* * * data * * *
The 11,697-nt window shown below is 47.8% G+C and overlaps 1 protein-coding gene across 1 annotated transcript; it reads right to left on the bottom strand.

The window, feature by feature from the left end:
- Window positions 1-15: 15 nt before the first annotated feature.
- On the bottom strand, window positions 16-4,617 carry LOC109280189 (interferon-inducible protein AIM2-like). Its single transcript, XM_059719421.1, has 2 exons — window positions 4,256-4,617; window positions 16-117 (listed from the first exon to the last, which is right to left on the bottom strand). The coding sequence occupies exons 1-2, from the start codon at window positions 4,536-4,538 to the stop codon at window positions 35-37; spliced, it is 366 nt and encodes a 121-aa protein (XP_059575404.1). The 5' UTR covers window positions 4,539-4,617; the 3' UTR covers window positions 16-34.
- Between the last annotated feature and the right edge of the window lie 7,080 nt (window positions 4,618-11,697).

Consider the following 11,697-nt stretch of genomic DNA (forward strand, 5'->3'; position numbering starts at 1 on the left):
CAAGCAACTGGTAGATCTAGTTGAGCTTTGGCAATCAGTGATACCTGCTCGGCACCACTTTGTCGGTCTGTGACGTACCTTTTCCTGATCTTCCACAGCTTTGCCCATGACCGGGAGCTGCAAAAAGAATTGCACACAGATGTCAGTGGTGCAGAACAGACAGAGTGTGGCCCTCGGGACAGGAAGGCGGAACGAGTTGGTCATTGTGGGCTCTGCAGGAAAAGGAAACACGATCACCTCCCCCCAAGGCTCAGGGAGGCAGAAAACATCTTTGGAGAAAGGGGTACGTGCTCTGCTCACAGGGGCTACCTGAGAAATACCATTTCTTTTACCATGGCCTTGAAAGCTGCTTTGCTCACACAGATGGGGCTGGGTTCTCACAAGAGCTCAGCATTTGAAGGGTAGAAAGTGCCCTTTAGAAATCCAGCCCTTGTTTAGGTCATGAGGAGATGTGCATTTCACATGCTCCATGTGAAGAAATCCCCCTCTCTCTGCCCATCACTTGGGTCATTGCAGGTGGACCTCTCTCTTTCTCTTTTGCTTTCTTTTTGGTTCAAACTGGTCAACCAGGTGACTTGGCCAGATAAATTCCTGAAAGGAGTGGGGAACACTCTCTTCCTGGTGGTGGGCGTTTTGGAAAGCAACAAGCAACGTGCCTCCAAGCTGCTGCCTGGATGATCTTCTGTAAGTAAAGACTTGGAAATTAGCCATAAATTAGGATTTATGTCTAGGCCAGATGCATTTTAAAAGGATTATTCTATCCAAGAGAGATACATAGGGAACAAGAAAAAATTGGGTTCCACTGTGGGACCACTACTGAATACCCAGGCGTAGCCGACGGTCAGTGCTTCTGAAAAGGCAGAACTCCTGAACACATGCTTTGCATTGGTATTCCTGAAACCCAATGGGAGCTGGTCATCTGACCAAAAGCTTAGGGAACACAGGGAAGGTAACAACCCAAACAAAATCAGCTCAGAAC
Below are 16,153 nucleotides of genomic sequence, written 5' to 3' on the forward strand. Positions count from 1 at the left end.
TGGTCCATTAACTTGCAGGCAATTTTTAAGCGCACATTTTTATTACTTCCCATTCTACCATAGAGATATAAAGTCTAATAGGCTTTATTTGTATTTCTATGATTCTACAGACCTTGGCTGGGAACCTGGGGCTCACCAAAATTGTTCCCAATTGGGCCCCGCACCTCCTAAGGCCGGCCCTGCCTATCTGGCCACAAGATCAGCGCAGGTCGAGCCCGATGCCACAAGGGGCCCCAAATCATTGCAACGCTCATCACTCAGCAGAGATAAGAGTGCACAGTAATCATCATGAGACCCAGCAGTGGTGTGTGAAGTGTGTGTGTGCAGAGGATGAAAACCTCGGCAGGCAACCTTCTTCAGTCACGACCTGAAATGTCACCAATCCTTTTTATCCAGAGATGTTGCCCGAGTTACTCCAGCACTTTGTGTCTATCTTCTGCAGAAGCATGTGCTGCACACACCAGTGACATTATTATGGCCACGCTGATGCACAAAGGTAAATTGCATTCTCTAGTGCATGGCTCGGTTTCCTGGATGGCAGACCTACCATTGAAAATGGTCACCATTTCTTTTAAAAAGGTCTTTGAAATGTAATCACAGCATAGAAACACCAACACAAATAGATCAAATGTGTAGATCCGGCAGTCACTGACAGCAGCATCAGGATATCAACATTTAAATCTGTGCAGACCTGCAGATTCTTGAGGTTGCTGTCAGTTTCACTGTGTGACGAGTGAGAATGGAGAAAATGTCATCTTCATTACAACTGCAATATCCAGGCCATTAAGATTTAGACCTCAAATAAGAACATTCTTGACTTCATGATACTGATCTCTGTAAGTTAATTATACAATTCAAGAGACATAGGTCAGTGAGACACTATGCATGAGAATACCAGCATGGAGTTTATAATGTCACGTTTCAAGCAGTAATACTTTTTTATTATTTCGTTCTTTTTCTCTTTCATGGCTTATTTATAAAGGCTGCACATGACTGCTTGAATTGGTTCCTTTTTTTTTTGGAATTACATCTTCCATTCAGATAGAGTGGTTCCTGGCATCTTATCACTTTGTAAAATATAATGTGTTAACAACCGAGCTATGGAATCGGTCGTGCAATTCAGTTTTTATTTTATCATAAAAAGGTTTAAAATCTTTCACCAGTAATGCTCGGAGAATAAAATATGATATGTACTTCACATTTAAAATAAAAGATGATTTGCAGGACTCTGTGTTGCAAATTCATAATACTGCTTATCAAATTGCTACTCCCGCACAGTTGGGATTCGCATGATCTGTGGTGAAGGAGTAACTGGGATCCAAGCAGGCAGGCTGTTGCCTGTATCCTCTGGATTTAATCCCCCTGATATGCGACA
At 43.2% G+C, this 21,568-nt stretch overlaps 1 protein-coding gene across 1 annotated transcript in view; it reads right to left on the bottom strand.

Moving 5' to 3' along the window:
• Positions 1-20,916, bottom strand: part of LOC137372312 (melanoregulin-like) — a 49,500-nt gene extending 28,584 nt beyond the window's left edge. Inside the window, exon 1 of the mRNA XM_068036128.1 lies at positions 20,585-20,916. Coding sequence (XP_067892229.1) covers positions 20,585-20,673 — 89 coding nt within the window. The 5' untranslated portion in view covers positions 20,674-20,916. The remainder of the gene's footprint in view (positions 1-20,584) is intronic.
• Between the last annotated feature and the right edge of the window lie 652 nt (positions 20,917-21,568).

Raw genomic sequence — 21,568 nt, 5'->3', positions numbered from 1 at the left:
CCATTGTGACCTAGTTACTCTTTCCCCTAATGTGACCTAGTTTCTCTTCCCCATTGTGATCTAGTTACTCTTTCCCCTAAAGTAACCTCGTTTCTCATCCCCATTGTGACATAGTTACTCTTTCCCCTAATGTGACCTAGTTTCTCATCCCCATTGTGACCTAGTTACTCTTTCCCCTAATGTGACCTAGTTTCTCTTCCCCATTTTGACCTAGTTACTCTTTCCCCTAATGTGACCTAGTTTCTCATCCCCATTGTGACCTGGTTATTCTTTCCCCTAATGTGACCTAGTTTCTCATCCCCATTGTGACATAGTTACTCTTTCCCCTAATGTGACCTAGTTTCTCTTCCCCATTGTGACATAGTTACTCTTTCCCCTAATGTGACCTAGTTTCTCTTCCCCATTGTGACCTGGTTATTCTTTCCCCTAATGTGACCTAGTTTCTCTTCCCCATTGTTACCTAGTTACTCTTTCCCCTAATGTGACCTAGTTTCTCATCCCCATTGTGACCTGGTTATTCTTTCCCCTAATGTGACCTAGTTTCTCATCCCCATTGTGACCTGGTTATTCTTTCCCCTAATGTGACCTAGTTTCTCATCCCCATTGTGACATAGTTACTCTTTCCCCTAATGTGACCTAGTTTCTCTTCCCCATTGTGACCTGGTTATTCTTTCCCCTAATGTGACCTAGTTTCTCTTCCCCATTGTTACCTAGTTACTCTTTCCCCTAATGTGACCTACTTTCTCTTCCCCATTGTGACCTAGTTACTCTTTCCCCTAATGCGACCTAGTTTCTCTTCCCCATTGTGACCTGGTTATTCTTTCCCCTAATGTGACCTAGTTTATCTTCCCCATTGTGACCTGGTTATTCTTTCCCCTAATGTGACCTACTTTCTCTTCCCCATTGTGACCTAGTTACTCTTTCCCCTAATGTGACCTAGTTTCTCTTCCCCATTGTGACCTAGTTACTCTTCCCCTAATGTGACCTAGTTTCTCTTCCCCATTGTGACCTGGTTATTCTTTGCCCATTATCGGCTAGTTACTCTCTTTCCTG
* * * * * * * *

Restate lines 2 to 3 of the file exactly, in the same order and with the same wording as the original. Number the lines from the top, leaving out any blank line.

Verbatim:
The window, feature by feature from the left end:
- Window positions 1-15: 15 nt before the first annotated feature.